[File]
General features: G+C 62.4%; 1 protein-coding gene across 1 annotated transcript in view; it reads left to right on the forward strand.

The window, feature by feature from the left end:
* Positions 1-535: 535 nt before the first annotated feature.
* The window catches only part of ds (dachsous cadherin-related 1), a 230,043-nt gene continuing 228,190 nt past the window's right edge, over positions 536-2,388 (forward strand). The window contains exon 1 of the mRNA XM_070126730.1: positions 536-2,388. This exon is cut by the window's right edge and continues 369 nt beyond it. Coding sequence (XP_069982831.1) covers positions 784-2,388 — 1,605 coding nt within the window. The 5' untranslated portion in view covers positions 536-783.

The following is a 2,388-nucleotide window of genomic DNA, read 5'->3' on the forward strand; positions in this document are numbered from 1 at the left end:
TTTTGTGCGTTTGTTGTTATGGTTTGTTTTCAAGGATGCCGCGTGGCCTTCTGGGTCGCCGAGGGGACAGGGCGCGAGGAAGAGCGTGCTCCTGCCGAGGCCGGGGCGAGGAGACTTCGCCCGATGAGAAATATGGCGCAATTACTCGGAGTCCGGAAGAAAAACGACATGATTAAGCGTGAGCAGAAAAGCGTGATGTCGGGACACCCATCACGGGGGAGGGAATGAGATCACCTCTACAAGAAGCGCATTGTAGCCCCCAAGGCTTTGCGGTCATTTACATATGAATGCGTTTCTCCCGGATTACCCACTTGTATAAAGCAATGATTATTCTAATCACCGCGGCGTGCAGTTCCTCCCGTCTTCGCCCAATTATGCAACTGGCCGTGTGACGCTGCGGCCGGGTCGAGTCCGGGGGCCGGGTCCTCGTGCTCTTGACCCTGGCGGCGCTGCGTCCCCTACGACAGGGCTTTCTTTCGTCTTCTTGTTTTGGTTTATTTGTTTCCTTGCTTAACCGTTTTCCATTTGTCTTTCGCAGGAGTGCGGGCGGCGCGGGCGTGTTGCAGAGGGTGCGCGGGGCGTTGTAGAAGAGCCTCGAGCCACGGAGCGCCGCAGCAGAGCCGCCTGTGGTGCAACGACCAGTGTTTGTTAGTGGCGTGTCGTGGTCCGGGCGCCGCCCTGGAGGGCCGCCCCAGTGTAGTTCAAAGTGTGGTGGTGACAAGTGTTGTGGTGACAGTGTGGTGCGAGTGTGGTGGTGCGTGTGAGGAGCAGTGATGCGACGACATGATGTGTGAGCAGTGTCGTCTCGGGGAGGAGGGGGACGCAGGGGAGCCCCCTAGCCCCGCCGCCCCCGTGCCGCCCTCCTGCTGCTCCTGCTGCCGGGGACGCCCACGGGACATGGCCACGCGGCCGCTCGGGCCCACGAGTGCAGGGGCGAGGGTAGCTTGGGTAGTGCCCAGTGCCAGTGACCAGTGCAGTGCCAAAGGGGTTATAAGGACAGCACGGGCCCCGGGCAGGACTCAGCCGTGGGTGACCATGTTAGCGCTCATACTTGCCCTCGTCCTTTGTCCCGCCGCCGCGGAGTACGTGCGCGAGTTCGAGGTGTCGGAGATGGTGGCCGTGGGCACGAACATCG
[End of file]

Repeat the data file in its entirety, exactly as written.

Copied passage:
General features: G+C 62.4%; 1 protein-coding gene across 1 annotated transcript in view; it reads left to right on the forward strand.

The window, feature by feature from the left end:
* Positions 1-535: 535 nt before the first annotated feature.
* The window catches only part of ds (dachsous cadherin-related 1), a 230,043-nt gene continuing 228,190 nt past the window's right edge, over positions 536-2,388 (forward strand). The window contains exon 1 of the mRNA XM_070126730.1: positions 536-2,388. This exon is cut by the window's right edge and continues 369 nt beyond it. Coding sequence (XP_069982831.1) covers positions 784-2,388 — 1,605 coding nt within the window. The 5' untranslated portion in view covers positions 536-783.

The following is a 2,388-nucleotide window of genomic DNA, read 5'->3' on the forward strand; positions in this document are numbered from 1 at the left end:
TTTTGTGCGTTTGTTGTTATGGTTTGTTTTCAAGGATGCCGCGTGGCCTTCTGGGTCGCCGAGGGGACAGGGCGCGAGGAAGAGCGTGCTCCTGCCGAGGCCGGGGCGAGGAGACTTCGCCCGATGAGAAATATGGCGCAATTACTCGGAGTCCGGAAGAAAAACGACATGATTAAGCGTGAGCAGAAAAGCGTGATGTCGGGACACCCATCACGGGGGAGGGAATGAGATCACCTCTACAAGAAGCGCATTGTAGCCCCCAAGGCTTTGCGGTCATTTACATATGAATGCGTTTCTCCCGGATTACCCACTTGTATAAAGCAATGATTATTCTAATCACCGCGGCGTGCAGTTCCTCCCGTCTTCGCCCAATTATGCAACTGGCCGTGTGACGCTGCGGCCGGGTCGAGTCCGGGGGCCGGGTCCTCGTGCTCTTGACCCTGGCGGCGCTGCGTCCCCTACGACAGGGCTTTCTTTCGTCTTCTTGTTTTGGTTTATTTGTTTCCTTGCTTAACCGTTTTCCATTTGTCTTTCGCAGGAGTGCGGGCGGCGCGGGCGTGTTGCAGAGGGTGCGCGGGGCGTTGTAGAAGAGCCTCGAGCCACGGAGCGCCGCAGCAGAGCCGCCTGTGGTGCAACGACCAGTGTTTGTTAGTGGCGTGTCGTGGTCCGGGCGCCGCCCTGGAGGGCCGCCCCAGTGTAGTTCAAAGTGTGGTGGTGACAAGTGTTGTGGTGACAGTGTGGTGCGAGTGTGGTGGTGCGTGTGAGGAGCAGTGATGCGACGACATGATGTGTGAGCAGTGTCGTCTCGGGGAGGAGGGGGACGCAGGGGAGCCCCCTAGCCCCGCCGCCCCCGTGCCGCCCTCCTGCTGCTCCTGCTGCCGGGGACGCCCACGGGACATGGCCACGCGGCCGCTCGGGCCCACGAGTGCAGGGGCGAGGGTAGCTTGGGTAGTGCCCAGTGCCAGTGACCAGTGCAGTGCCAAAGGGGTTATAAGGACAGCACGGGCCCCGGGCAGGACTCAGCCGTGGGTGACCATGTTAGCGCTCATACTTGCCCTCGTCCTTTGTCCCGCCGCCGCGGAGTACGTGCGCGAGTTCGAGGTGTCGGAGATGGTGGCCGTGGGCACGAACATCG